Writing Technique Is Vital To Good Writing

by Cheryl Rainfield, the award-winning author of STAINED, SCARS, and HUNTED, 2003

My feeling about technique in art is that it has the same value as technique in lovemaking. That is to say, heartfelt ineptitude has its charm and so has heartless skill, but what you really want is passionate virtuosity.
    –John Barth

Learning how fiction works—learning writing technique—is, in my opinion, vital to writing really great fiction. Writers, just like any other artist (such as musicians or painters), need tools they can wield to hone their creations, to make them the best they can be, a piece of writing that a reader won’t put down. It’s what you do with that technique, how you use those building blocks to create your own piece and to bring out your voice, that makes one book stand out from the others. Technique helps you to make your own writing more effective and powerful.

I didn’t used to think I needed writing technique—partly because of all the praise I received from teachers over the years, and partly because of my sensitivity to criticism, sensitivity that resulted from severe emotional abuse. But then I read an article online that changed how I looked at things. I realized that there was so much more I could learn about writing to hone my skill, and to make stronger, better stories that grabbed people. I realized that writers, just like other artists, need to learn more than the elementary skills to be really good at what they do. We wouldn’t expect a pianist to play Bach perfectly or to create their own polished pieces without lessons and practise. We shouldn’t expect writers to do that, either.

As soon as I fully embraced this idea, and dived into learning about the technique of fiction writing, my stories rapidly grew better than they’d ever been…and looking back, I’m embarrassed about the writing I used to think was good. Now I find learning about writing technique exciting and stimulating. I always have something more to learn, something more to build onto, or to see in a different way. Learning writing technique has vastly improved my writing, and made it something I am proud of.

But writing technique is just technique. They’re great tools that no writer should be without—but it’s what you do with those tools, how you twist or break them to fit your own style and voice, or how much of your heart you share, that makes great writing. Writing technique, all by itself, won’t make you a great writer. But neither will just talent, or just opening up your heart. In my opinion, you need a mesh of all three things—and to read voraciously, read as many books as you can in the genre you write in.

By learning some of the techniques for writing fiction, you can avoid major (and minor) potholes in your stories, learn some shortcuts to writing better, and dramatically improve your writing. Technique, when used with your own voice, will help you craft fiction that will capture readers’ attention until the very last word, and remain with them even after they’ve finished reading.

The value of any work of art owes much to the character and personality of the artist who created it. You need to learn the rules of writing fiction, not so that you can use them as formulae or crutches to produce safe, workmanlike stories, but so that mastering the craft of storytelling will liberate you from those rules.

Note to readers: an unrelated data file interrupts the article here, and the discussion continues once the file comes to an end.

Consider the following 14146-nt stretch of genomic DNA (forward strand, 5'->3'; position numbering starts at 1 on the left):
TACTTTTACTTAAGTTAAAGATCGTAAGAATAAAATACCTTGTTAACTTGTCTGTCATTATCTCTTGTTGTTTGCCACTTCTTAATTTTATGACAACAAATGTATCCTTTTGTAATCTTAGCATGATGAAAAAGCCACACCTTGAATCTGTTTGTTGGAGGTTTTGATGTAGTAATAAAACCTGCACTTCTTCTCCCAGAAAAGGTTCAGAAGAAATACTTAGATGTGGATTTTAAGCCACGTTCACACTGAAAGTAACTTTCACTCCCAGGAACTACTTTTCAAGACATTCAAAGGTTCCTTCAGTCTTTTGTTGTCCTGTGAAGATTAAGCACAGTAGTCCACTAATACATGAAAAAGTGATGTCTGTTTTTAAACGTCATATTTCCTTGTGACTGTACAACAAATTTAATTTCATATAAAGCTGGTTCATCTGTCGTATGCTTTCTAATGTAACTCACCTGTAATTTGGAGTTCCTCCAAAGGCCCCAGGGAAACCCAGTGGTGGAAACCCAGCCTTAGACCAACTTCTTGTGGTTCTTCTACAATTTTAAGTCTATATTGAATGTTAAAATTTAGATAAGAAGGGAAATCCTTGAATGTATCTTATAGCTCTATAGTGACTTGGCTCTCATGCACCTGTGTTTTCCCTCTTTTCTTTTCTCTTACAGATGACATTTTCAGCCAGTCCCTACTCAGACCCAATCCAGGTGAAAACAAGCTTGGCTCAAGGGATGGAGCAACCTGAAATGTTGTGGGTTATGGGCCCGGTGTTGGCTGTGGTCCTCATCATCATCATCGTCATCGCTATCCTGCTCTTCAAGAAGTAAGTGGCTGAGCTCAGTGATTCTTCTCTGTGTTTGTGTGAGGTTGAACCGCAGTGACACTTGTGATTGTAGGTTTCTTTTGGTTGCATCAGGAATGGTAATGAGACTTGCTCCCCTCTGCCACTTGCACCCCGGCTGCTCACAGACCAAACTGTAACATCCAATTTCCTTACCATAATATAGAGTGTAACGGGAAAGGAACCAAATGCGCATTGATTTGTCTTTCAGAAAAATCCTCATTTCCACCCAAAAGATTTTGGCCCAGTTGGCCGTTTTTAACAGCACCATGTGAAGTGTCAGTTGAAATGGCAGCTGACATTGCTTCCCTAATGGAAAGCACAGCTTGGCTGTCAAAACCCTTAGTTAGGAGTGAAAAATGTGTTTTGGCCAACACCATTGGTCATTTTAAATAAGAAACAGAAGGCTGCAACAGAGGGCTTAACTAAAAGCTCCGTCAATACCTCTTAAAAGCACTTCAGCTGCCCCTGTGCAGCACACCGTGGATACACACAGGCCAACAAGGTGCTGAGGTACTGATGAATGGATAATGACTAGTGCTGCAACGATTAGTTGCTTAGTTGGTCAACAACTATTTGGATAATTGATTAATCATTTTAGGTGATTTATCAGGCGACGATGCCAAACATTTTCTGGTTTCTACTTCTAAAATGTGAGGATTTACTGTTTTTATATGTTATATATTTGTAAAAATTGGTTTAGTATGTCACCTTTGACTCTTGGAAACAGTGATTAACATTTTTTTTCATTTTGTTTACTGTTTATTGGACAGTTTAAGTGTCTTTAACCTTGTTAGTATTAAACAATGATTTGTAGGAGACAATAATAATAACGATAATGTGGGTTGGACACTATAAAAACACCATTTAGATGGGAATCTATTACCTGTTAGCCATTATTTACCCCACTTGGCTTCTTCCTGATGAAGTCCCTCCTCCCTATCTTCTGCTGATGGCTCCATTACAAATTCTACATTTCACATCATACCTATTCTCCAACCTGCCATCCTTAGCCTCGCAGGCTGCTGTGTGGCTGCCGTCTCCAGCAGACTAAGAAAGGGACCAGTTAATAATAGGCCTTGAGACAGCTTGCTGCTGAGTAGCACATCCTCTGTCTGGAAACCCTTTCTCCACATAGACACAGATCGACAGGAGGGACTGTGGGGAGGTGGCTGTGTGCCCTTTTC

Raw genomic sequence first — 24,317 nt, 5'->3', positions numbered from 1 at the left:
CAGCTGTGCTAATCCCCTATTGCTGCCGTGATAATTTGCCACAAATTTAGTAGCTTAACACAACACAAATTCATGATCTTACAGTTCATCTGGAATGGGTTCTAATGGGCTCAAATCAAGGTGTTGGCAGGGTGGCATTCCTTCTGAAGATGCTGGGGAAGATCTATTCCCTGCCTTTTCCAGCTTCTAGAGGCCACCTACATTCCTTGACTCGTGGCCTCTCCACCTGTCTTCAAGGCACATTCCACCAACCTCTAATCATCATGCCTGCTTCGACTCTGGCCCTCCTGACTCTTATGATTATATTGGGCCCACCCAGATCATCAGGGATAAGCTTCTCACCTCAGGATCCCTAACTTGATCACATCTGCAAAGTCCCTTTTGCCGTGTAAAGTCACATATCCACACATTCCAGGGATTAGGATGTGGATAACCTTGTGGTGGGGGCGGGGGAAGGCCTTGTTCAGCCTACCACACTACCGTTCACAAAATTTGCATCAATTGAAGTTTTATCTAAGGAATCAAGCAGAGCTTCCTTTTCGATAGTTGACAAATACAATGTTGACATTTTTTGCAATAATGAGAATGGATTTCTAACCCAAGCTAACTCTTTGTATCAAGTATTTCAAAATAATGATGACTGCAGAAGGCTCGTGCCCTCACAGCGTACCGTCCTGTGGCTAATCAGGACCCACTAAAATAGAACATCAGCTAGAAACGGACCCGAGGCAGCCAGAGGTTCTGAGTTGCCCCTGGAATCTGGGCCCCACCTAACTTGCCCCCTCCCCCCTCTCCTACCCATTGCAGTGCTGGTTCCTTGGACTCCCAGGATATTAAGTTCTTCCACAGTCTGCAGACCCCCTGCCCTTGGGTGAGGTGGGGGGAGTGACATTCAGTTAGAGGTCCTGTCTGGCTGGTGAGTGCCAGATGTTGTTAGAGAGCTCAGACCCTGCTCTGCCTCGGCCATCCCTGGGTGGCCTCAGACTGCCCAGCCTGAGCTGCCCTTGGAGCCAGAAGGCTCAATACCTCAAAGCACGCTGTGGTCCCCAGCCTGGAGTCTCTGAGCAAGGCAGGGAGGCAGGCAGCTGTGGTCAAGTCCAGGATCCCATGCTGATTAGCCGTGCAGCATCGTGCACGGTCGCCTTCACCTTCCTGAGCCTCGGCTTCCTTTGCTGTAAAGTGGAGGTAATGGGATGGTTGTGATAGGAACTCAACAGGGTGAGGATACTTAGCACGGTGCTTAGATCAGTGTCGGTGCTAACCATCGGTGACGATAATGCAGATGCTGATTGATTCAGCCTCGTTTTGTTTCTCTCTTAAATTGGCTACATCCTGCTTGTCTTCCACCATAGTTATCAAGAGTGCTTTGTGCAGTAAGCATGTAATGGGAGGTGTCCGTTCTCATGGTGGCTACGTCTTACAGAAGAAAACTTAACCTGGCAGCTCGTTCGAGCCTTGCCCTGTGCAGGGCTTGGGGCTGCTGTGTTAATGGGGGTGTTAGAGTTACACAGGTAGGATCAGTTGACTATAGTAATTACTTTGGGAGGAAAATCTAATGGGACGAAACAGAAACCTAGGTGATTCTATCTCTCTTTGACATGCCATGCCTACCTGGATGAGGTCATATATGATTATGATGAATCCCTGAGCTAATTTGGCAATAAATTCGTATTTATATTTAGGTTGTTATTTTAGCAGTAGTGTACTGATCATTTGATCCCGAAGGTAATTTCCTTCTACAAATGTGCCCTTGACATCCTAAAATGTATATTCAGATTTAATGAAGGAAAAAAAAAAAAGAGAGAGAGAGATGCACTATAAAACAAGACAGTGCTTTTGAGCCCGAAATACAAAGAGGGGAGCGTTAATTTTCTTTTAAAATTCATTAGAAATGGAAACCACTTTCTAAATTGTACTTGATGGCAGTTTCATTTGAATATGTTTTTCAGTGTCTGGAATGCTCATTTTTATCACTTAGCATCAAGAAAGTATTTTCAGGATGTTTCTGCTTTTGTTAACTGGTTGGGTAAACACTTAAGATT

–Peter Rubie, The Elements of Storytelling

Resources:

There are some great articles on the net devoted to writing technique, and there are some wonderful books on the subject.

Online Articles on writing technique (free to read):

Books on Writing Technique:

Here are a few of the books on writing technique that are, in my opinion, the best out there:

    • Self-Editing for Fiction Writers by Renni Browne and Dave King.
      Engaging and easy to read, incredibly good advice on how to polish your writing and make it the best it can be from two editors who know their stuff. This book teaches you techniques that are important in staying out of the rejection pile and getting published—and how to fix things that need fixing in your writing. Concrete, immediately useful, incredibly helpful advice and technique. Essential!

 

    • Stein on Writing by Sol Stein.
      Incredibly helpful, solid advice and technique on writing from a master editor. Includes examples from Sol Stein’s behind-the-scenes work with bestselling novelists.

 

    • Live Writing: Breathing Life into Your Words – Strategies, ideas, and tips to fuel you for a lifetime of writing by Ralph Fletcher.
      Incredibly easy to read, lots of very helpful writing advice in a succinct, compact manner. Also see A Writer’s Notebook.

 

    • Beginnings, Middles and Ends by Nancy Kress.
      Nancy Kress has been a column writer for Writer’s Digest for years.

 

©Cheryl Rainfield, 2003

Written by Cheryl Rainfield, award-winning author of SCARS, STAINED, and HUNTED

If you like this article, you may post it on your website or use it in your print publication, as long as you provide a link back to my site (http://www.CherylRainfield.com), and credit me. I’d also really like to know where you put my article, but you don’t have to let me know in order to use it.

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